Chicago cracking down on local venues that don’t book ‘live cultural performances’
A number of small (750 or fewer) Chicago music venues, including Beauty Bar, are being antagonized by Cook County because their bookings do not include “live cultural performances.” The county, in turn, is looking to reap hundreds of thousands of dollars in back taxes, claiming that these venues are not exempt from the three percent tax on cover and ticket fees that other “live theatrical” and “live musical” properties have had the luxury of avoiding.
Bruce Finkelman, a managing partner of Beauty Bar, claims that Cook County has requested at least six years’ worth of amusement taxes, totaling more than $200,000. Meanwhile, Pat Doerr, president of the Hospitality Business Association of Chicago, also mentioned that a handful of his venues have fallen victim to the county’s ruthless demands. Each of the establishments have been forced to hire attorneys to represent them in administrative hearings with Cook County.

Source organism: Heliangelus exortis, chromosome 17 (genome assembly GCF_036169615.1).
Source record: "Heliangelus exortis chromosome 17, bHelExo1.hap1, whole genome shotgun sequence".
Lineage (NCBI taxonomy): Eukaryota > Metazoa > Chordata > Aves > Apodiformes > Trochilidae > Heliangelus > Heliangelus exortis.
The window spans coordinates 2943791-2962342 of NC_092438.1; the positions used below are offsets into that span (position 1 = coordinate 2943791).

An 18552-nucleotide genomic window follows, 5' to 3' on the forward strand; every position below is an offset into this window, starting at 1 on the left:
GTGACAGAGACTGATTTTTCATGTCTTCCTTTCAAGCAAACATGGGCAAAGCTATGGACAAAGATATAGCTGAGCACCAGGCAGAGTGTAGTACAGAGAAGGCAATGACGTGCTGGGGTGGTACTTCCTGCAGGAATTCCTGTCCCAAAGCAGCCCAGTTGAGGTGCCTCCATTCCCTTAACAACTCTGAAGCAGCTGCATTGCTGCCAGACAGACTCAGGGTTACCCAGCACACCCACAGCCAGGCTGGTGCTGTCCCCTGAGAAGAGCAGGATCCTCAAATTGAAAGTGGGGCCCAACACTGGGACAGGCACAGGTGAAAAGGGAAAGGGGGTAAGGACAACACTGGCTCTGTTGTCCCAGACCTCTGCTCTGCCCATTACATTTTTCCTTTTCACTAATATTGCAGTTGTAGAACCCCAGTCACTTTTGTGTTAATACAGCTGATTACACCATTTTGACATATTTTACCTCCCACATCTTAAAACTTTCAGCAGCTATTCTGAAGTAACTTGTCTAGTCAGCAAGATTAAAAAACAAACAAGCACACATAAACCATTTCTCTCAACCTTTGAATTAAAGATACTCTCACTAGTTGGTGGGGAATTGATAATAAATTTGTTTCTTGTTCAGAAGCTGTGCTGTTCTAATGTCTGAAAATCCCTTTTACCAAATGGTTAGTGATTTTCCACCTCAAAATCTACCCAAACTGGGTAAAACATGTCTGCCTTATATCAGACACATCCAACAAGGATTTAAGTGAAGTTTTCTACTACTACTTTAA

While it is believed that Cook County has consciously targeted electronic music venues, a hearing officer argued that rock, rap and grunge are also not deemed “fine art” by the county’s standards. According to county code, “fine art” is defined as “any of the disciplines which are commonly regarded as part of the fine arts, such as live theater, music, opera, drama, comedy, ballet, modern or traditional dance, and book or poetry readings.”
David Giron, CFO of restaurant and music venue development company 16″ on Center, suspects that the county is desperate for money and is looking to small music venues as a “potential loophole” for stepping up its funding. Should small music venues one day be subject to the amusement tax, it is predicted that many will go out of business.
Stay tuned to Dancing Astronaut for further updates.